This briefing paper presents a historical case study on Kokora, a word associated with the decentralization policy enacted in southern Sudan in 1983. The policy divided the semi-autonomous Southern Region in Sudan, into three smaller administrative regions. While the events took place over three decades ago, they continue to influence the current political debates, especially on highly contested topics of federalism and decentralization.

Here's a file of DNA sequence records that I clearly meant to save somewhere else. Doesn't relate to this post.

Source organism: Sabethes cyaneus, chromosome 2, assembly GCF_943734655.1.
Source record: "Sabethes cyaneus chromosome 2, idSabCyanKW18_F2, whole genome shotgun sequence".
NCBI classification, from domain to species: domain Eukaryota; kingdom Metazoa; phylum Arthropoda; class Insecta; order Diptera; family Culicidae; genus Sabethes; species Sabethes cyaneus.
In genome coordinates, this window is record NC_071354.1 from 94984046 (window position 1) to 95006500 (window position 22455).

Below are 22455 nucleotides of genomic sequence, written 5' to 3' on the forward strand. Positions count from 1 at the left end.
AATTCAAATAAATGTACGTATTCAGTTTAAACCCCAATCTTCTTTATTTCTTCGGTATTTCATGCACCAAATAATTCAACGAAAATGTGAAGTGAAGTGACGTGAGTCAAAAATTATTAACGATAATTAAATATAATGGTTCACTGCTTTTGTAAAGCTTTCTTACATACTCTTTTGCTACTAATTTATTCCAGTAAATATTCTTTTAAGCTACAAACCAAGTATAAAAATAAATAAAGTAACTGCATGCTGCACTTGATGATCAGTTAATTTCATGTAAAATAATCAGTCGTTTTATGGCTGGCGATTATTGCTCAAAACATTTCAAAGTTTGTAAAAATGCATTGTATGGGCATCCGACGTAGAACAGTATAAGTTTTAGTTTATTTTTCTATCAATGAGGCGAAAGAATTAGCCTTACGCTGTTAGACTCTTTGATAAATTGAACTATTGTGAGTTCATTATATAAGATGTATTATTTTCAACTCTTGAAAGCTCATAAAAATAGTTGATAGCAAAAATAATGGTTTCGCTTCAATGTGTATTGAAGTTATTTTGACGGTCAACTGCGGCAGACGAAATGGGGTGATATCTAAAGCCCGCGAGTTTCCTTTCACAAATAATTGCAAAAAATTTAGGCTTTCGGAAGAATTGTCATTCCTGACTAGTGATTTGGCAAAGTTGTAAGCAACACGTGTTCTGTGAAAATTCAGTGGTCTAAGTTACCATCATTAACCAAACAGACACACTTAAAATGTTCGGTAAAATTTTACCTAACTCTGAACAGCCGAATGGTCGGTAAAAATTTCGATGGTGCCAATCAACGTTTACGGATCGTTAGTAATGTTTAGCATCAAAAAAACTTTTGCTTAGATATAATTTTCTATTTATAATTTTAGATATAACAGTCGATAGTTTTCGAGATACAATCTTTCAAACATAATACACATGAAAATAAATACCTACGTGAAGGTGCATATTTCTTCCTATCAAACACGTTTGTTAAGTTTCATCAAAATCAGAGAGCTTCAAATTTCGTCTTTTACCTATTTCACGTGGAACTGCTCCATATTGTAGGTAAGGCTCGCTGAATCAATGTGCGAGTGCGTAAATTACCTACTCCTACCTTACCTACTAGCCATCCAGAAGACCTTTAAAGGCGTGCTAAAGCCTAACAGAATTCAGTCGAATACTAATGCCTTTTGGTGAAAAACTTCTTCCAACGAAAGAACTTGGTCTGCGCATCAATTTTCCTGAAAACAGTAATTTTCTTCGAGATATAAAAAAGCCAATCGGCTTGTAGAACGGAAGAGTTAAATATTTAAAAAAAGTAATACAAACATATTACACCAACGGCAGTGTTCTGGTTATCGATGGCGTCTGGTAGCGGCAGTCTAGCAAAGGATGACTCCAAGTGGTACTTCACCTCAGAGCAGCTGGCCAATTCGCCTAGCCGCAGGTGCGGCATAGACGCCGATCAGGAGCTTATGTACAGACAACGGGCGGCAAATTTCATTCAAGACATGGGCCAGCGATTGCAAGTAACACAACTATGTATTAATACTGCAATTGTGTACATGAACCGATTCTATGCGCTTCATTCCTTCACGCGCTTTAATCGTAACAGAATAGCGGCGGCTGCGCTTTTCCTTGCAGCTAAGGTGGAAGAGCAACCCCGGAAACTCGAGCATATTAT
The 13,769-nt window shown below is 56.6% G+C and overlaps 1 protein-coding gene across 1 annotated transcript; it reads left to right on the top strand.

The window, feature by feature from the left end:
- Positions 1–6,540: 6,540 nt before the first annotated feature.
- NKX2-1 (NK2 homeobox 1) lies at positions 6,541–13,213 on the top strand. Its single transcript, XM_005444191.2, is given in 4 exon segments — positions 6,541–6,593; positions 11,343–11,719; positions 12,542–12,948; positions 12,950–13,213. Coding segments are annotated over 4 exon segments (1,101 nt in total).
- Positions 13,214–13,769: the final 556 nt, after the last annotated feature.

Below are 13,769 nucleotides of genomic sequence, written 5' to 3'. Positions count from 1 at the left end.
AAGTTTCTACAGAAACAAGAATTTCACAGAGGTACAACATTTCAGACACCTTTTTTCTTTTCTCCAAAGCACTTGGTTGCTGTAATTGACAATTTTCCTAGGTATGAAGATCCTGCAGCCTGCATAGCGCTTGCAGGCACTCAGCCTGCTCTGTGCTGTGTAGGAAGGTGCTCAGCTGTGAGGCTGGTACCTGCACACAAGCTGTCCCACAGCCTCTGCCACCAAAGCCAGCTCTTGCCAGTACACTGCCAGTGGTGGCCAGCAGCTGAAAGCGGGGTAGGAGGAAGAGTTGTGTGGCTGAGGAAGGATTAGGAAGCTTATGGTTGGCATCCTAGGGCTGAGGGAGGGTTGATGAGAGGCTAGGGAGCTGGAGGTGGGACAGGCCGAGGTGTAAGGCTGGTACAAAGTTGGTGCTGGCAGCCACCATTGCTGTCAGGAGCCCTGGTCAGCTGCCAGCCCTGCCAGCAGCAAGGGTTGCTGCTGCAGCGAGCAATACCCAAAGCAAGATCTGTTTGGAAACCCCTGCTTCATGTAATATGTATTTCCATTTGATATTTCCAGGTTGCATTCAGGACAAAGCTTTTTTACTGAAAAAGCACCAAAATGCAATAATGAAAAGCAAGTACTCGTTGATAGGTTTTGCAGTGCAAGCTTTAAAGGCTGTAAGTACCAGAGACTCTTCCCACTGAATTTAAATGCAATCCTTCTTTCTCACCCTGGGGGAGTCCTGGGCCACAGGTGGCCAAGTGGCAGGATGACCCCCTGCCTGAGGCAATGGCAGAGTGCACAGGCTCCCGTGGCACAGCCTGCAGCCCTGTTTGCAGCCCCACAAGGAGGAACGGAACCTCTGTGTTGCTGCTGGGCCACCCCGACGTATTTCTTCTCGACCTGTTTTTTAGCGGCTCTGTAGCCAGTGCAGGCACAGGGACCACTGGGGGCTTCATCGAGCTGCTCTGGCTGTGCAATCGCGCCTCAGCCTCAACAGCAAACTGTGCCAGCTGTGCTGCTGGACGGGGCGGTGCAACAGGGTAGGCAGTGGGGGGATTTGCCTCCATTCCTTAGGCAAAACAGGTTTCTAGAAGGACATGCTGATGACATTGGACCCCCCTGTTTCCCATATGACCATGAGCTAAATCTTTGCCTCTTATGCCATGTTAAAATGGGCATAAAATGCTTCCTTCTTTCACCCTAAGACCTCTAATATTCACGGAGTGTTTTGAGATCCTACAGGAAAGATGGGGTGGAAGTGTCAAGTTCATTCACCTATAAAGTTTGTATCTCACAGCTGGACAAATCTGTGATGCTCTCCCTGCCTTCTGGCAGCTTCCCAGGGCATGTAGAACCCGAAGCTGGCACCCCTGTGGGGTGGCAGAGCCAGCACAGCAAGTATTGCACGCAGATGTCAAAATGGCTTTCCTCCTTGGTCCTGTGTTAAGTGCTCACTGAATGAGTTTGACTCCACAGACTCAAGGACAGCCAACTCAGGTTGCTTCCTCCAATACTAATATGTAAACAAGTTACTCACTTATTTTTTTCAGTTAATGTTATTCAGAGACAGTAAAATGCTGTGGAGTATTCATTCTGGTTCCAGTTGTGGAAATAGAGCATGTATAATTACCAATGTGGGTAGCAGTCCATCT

This paper does not focus on federalism and decentralization, and does not take a position in these debates. Rather, this report gives a historical overview of the events of Kokora, and investigates how these have been experienced in South Sudan. In doing so, it aims to contribute to a better understanding of the events and the different narratives thereof, and to support an open dialogue about the lessons that can be learned.